I should clarify that I have no real issue with the OMD. It's a fine camera and there is much to like about it but I found that there was something about the images that didn't look right to me. It's not that they have any particular flaw, they are sharp, well exposed and have good contrast but I found that there was something I didn't quite like about them. The best example I can think of is the way the second Star Wars trilogy looked visually. They had stopped using practical effects and had gone all digital for the SFX. The environments looked gorgeous. They were bright and colorful with amazing amounts of details and yet they just didn't seem to look right. That was how I felt about the OMD images. They were lovely and yet they just didn't look photographs to me. Of course all of these cameras are digital so what did i expect? I guess I'm a throwback but I really like images that have a film like quality to them even if they are flawed and imperfect. IMHO Fuji images (especially the Fuji X10, X100 and 1st generation X-Trans ILC's) have a very film-like look. In the end it wasn't something that the Olympus didn't do but something the Fuji did.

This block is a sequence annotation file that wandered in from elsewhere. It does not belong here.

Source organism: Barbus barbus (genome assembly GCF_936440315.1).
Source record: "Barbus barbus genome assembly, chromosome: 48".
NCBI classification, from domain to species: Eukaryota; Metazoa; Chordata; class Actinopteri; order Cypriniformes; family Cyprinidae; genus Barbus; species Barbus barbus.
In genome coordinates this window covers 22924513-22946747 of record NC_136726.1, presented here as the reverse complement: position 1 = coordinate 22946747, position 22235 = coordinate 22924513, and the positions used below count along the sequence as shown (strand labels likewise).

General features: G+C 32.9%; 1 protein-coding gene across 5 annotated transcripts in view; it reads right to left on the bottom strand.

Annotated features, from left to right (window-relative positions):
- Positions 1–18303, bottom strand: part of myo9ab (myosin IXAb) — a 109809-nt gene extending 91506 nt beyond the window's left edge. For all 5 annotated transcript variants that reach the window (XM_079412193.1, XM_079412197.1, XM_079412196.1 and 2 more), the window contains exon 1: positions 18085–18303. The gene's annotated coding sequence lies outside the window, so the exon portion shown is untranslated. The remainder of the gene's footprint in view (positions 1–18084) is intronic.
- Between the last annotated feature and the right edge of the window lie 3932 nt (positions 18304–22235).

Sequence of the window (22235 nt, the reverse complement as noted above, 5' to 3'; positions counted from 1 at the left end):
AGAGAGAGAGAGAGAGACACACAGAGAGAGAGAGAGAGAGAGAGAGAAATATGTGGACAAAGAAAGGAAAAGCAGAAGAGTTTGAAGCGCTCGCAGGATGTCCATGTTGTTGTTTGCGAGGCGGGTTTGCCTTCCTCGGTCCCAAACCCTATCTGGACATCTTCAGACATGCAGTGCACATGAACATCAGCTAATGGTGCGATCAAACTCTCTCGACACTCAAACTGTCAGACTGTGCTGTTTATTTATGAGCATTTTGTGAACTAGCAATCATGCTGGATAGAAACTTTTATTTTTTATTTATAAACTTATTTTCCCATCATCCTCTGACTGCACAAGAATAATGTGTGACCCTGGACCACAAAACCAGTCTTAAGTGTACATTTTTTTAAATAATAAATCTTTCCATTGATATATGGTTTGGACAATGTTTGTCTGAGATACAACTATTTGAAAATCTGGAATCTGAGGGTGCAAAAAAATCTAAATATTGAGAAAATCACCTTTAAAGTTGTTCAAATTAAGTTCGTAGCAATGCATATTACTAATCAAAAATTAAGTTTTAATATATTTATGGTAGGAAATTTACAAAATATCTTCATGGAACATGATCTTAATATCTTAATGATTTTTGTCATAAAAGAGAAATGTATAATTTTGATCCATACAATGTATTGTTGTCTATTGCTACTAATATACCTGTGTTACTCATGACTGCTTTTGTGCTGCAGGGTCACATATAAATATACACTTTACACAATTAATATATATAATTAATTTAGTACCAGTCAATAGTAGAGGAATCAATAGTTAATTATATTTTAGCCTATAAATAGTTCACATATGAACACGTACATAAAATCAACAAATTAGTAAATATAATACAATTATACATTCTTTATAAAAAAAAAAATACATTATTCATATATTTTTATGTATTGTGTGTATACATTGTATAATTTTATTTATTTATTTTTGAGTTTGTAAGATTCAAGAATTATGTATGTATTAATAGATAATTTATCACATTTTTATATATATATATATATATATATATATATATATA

Of course this all very subjective and what seems significant to one person is all but invisible to another. That said, since I was making a decision about making images that I wanted to make I felt like the Fuji's combination of simple straight forward operation and images that I liked suited me a lot better than the Olympus.
 

ean10775

All-Pro
Feb 13, 2013
88
Cleveland, Ohio
Eric